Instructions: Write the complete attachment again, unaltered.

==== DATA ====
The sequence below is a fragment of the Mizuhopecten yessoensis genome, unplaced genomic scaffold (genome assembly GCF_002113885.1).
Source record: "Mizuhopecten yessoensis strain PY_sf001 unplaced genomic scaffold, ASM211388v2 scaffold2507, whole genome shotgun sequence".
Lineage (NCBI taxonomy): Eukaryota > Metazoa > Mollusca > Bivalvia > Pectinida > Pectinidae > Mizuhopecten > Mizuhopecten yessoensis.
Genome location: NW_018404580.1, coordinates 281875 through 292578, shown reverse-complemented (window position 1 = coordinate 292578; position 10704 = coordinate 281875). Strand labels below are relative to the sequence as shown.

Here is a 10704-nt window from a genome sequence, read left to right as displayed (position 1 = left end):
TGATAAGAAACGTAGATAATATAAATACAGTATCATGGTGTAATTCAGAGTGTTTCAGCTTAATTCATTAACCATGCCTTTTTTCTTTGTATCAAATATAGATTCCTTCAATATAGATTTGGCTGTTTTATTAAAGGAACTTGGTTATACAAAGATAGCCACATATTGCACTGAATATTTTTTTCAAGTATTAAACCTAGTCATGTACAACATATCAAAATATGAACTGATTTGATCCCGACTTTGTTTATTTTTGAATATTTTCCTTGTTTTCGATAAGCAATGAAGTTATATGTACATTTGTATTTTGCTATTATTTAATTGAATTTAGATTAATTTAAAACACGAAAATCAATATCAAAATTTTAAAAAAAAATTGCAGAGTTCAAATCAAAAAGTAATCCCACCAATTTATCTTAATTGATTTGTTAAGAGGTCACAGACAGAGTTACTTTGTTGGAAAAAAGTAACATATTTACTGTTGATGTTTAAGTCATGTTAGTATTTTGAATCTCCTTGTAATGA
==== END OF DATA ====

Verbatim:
The sequence below is a fragment of the Mizuhopecten yessoensis genome, unplaced genomic scaffold (genome assembly GCF_002113885.1).
Source record: "Mizuhopecten yessoensis strain PY_sf001 unplaced genomic scaffold, ASM211388v2 scaffold2507, whole genome shotgun sequence".
Lineage (NCBI taxonomy): Eukaryota > Metazoa > Mollusca > Bivalvia > Pectinida > Pectinidae > Mizuhopecten > Mizuhopecten yessoensis.
Genome location: NW_018404580.1, coordinates 281875 through 292578, shown reverse-complemented (window position 1 = coordinate 292578; position 10704 = coordinate 281875). Strand labels below are relative to the sequence as shown.

Here is a 10704-nt window from a genome sequence, read left to right as displayed (position 1 = left end):
TGATAAGAAACGTAGATAATATAAATACAGTATCATGGTGTAATTCAGAGTGTTTCAGCTTAATTCATTAACCATGCCTTTTTTCTTTGTATCAAATATAGATTCCTTCAATATAGATTTGGCTGTTTTATTAAAGGAACTTGGTTATACAAAGATAGCCACATATTGCACTGAATATTTTTTTCAAGTATTAAACCTAGTCATGTACAACATATCAAAATATGAACTGATTTGATCCCGACTTTGTTTATTTTTGAATATTTTCCTTGTTTTCGATAAGCAATGAAGTTATATGTACATTTGTATTTTGCTATTATTTAATTGAATTTAGATTAATTTAAAACACGAAAATCAATATCAAAATTTTAAAAAAAAATTGCAGAGTTCAAATCAAAAAGTAATCCCACCAATTTATCTTAATTGATTTGTTAAGAGGTCACAGACAGAGTTACTTTGTTGGAAAAAAGTAACATATTTACTGTTGATGTTTAAGTCATGTTAGTATTTTGAATCTCCTTGTAATGA